April 25, 2017
Decline is a studiously paced, contemplative exercise, drawn together by the strength of its performers. With improvisation from Sara Bizzoca and Penny Chivas, and live music manipulation from Jer Reid, it manages to avoid the pitfalls that such quieter contemporary pieces are often prey to.
The black Tramway walls and exposed lighting rig enhance Decline’s crisp minimalism. Bizzoca and Chivas start ‘in situ’ as the audience files in, the sound likewise providing a mellow backing track. The ‘beginning’ is announced by the lights filtering down to sweeping triangles. In their white and grey costumes, the dancers begin gently to respond to each other as Reid feeds in. It’s a simplicity and presence that sets the tone for the rest of the performance.
As each dancer moves, their creations reflecting and inspiring the music in either faster and sharper or more tender moments, their personalities appear. Chivas has a strong bearing and hold on the floor and space, her movements considered and direct. Bizzoca is more flighty and rippling, flicking her limbs out into the grey expanse. With so many of these types of performances, communication becomes affectation, relationships rehearsed; it is clear here, however, that Bizzoca and Chivas are following certain rules and cues with each other. Without this, Decline could easily lose what’s at stake.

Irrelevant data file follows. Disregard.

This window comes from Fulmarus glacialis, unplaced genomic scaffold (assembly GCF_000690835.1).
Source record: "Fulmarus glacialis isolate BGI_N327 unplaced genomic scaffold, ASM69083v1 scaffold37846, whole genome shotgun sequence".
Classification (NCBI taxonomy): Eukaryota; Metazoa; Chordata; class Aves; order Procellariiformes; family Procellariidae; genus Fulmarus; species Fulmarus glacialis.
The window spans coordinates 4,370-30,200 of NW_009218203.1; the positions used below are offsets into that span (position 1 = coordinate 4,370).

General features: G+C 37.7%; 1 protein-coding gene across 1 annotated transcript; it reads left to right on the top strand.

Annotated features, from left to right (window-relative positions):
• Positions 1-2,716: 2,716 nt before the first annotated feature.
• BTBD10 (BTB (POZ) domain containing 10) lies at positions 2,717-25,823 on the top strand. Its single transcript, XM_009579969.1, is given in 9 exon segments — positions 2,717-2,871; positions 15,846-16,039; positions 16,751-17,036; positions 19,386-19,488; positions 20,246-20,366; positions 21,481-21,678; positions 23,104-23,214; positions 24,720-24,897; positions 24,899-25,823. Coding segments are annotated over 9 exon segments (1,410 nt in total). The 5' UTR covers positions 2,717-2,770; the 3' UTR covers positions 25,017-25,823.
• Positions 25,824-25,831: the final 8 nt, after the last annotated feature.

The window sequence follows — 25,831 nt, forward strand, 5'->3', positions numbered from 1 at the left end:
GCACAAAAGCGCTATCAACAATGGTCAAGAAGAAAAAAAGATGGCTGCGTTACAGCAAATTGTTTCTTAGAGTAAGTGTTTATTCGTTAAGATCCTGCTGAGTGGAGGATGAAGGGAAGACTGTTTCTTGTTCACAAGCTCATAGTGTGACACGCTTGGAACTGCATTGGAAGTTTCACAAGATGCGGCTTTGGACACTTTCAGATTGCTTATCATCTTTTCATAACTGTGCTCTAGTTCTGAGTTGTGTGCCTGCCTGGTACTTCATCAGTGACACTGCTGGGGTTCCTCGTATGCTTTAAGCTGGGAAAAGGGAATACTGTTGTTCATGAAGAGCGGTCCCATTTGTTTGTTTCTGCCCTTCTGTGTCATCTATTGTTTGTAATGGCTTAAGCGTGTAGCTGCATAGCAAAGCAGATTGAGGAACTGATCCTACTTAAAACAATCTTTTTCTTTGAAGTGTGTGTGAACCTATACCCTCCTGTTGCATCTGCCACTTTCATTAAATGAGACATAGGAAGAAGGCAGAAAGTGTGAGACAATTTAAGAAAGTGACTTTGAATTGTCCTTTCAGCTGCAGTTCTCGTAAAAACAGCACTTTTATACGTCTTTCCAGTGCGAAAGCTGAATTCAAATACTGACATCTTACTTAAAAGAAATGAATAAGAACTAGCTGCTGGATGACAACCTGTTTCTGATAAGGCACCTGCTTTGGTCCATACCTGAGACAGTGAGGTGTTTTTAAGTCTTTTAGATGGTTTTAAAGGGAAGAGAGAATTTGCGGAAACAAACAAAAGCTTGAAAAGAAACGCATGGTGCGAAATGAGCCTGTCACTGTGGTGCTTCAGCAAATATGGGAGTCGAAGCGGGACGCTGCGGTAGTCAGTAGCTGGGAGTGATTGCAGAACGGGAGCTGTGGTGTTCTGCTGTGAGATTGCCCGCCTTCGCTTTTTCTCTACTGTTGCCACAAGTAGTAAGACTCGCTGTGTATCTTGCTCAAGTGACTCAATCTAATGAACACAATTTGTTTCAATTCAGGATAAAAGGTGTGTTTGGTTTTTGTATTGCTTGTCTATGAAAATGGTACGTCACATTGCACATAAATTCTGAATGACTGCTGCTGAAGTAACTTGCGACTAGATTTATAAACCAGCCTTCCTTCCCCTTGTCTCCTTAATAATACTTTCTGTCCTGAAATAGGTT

More key, in many ways, to holding the piece together is Jer Reid’s soundscape itself. Building from swells of sound to loose melodies that weave in and out of Decline, these amplifications, distortions and random responses create an encompassing landscape to contain the work. Roddy’s Simpson’s lighting is also beautifully alive. It shifts from geometric patterns to pulsing colours and warm, desert tones.
As such, Decline is an example of the mind’s creative, generative capabilities, its ability to read into the abstract and find stories or meanings. Some of the music becomes a clock ticking; the yellow smudge on the backdrop is a dripping sun; the dancers’ communication is at once protective, argumentative, and distant.
With any improvised dance, there is always (funnily enough) the danger of doing ‘the same’ thing; the improvising dancer whose eye gazes around her and out of the body as she lets it ‘work’ is often a style or language in itself. Decline remains present enough, and compact enough, however, for the audience to settle in and follow it on its questing journey.